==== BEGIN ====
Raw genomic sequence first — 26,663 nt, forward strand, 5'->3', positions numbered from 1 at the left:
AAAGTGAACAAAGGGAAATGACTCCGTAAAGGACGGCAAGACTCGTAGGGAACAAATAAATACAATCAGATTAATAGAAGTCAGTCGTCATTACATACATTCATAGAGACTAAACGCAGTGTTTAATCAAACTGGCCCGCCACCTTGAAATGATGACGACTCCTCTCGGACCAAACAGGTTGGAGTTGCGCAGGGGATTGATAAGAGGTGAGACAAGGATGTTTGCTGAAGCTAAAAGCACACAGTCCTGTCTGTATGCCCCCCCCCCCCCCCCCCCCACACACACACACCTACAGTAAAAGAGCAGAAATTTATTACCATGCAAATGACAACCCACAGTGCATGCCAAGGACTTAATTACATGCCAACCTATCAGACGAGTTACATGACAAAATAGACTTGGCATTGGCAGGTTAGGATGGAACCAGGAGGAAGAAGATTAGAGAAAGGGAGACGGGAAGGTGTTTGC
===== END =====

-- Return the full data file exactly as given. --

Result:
Raw genomic sequence first — 26,663 nt, forward strand, 5'->3', positions numbered from 1 at the left:
AAAGTGAACAAAGGGAAATGACTCCGTAAAGGACGGCAAGACTCGTAGGGAACAAATAAATACAATCAGATTAATAGAAGTCAGTCGTCATTACATACATTCATAGAGACTAAACGCAGTGTTTAATCAAACTGGCCCGCCACCTTGAAATGATGACGACTCCTCTCGGACCAAACAGGTTGGAGTTGCGCAGGGGATTGATAAGAGGTGAGACAAGGATGTTTGCTGAAGCTAAAAGCACACAGTCCTGTCTGTATGCCCCCCCCCCCCCCCCCCCCACACACACACACCTACAGTAAAAGAGCAGAAATTTATTACCATGCAAATGACAACCCACAGTGCATGCCAAGGACTTAATTACATGCCAACCTATCAGACGAGTTACATGACAAAATAGACTTGGCATTGGCAGGTTAGGATGGAACCAGGAGGAAGAAGATTAGAGAAAGGGAGACGGGAAGGTGTTTGC